The Markit Group: A Black-Box Company that Devastated Markets

    Although much attention has been directed at the contribution made by credit default swaps  to the financial crisis, most discussion has focused on the companies, such as American International Group, that posted big losses because they sold these instruments without sufficient due diligence.

    Another line of inquiry has not been pursued, however, though it is of equal, and perhaps greater, significance. That line of inquiry concerns the way in which the prices of credit default swaps effect the perceived value of all forms of debt — corporate bonds, commercial mortgages, home mortgages, and collateralized debt obligations — and as a result, the ability of hedge funds manipulators to use credit default swaps to enhance their bear raids on public companies.

    If short sellers can manipulate the price of credit default swaps, they can disrupt those companies whose debt is insured by the credit default swaps whose prices are manipulated.  The game plan runs as follows: find a company that relies on a layer of debt that is both permanent, and which rolls over frequently (most financial firms fit this description). Short sell that company’s stock. Then manipulate the price of the CDS upwards, preferably into a spike, as you spread the news of the skyrocketing CDS price (perhaps with the cooperation of compliant journalists at, say, CNBC).

    Because the CDS is, in essence, an insurance policy on the debt of the company, the spiking CDS pricing will cause the company’s lenders to panic and cut off access to credit. As this happens, the company’s stock will nosedive, thereby cutting off access to equity capital. Thus suddenly deprived of credit and equity, the firm collapses, and the hedge fund collects on its short bets.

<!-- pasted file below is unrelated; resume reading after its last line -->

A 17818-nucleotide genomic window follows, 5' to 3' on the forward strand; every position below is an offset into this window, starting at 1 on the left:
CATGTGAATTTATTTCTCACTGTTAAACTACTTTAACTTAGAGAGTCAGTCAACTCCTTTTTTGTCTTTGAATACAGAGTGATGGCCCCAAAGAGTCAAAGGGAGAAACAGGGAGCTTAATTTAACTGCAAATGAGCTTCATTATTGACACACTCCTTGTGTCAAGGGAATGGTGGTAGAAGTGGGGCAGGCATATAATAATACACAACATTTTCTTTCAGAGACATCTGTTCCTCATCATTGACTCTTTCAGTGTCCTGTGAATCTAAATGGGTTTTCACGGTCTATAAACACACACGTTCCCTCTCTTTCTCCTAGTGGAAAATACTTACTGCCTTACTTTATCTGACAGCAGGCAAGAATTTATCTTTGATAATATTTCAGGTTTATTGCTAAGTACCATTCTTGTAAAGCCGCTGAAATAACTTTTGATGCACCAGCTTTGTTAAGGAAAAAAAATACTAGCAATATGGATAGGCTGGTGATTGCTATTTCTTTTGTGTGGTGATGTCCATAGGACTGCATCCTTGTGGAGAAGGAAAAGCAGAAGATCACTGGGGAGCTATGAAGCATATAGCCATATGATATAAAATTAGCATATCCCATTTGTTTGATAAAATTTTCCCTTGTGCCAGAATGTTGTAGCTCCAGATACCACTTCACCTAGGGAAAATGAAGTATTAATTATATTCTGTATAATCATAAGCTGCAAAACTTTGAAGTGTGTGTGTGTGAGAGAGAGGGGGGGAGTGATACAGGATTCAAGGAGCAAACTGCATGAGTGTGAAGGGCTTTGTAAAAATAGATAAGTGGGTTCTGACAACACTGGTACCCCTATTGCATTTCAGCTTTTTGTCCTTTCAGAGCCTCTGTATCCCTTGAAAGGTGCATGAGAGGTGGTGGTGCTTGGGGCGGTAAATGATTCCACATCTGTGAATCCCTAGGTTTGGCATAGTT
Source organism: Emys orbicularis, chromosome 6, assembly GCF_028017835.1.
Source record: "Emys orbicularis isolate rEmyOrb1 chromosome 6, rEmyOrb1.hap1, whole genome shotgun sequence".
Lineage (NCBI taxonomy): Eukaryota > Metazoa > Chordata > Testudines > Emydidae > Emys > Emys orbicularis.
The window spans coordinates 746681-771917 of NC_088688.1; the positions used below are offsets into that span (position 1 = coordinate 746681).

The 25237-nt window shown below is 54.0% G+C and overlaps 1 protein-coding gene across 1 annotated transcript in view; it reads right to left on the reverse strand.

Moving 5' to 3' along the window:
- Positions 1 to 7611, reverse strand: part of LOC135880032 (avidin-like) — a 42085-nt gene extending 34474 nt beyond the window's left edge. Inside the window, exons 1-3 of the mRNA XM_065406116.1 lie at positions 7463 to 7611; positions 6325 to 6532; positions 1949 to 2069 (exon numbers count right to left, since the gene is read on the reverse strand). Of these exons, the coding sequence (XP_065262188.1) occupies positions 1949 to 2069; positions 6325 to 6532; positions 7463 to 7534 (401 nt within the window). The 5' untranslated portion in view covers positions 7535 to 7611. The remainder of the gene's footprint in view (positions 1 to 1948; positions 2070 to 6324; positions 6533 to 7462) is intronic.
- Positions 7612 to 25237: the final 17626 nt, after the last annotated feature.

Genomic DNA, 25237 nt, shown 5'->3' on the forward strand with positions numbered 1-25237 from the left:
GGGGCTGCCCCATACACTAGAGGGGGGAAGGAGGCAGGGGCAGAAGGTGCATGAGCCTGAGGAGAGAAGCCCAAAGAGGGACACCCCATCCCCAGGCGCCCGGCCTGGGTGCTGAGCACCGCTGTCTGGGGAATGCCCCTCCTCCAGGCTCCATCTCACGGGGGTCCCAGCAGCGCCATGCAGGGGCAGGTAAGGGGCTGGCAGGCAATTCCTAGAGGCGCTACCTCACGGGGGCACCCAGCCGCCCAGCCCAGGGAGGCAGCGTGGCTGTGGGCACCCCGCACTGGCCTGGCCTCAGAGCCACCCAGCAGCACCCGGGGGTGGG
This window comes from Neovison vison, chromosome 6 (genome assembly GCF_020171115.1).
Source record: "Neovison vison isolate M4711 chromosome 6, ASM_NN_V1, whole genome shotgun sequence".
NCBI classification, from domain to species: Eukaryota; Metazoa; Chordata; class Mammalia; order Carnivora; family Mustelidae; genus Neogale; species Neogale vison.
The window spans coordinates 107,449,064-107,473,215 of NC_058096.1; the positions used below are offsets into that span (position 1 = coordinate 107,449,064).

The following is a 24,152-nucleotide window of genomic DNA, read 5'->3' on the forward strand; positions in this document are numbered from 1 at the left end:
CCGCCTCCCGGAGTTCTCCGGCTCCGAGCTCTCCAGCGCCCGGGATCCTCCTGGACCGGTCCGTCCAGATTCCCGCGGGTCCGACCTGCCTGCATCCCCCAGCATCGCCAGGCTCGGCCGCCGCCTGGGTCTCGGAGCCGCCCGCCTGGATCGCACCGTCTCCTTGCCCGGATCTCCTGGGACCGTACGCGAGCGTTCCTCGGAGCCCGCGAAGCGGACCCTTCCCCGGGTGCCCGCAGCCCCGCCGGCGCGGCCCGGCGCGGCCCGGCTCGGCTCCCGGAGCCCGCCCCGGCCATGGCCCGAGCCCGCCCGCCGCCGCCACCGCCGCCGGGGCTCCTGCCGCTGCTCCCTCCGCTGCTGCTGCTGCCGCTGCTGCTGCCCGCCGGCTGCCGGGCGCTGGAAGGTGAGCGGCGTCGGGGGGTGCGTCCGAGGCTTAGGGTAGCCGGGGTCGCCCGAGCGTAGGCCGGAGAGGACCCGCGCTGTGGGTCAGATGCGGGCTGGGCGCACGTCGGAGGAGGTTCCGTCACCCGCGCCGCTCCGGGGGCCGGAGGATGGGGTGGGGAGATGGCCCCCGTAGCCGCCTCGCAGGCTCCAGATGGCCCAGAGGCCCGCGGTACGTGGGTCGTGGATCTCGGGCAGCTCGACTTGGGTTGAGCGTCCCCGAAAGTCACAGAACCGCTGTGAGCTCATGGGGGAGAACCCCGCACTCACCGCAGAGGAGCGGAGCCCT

Moreover, credit default swap prices are the primary inputs for important indices (such as the CMBX and the ABX) measuring the movement of the overall market for commercial and home mortgages.  In the months leading up to the financial crisis of 2008, short sellers pointed to these indices in order to argue  that investment banks – most notably Bear Stearns and Lehman Brothers – had overvalued the mortgage debt and property on their books. Meanwhile, several hedge funds made billions in profits betting that those indexes would drop.

    It should therefore be a matter of some concern that credit default swap “prices” and the indexes derived from them are determined almost entirely by a little company with zero transparency and, it appears probable, a high exposure to influence from market manipulators. The company is called Markit Group, and there is every reason to believe that its CDS-driven indices (the CMBX, the ABX, and several others) are inaccurate, while the credit default swap “prices” that they publish  and which rock the market are in fact  nowhere close to the prices at which credit default swaps actually trade.

    Last year, the media reported that New York Attorney General Andrew Cuomo had sent subpoenas to Markit Group as part of an investigation into possible manipulation of credit default swap prices by short sellers. This investigation, like Mr. Cuomo’s other investigations into market manipulation, have yielded no prosecutions.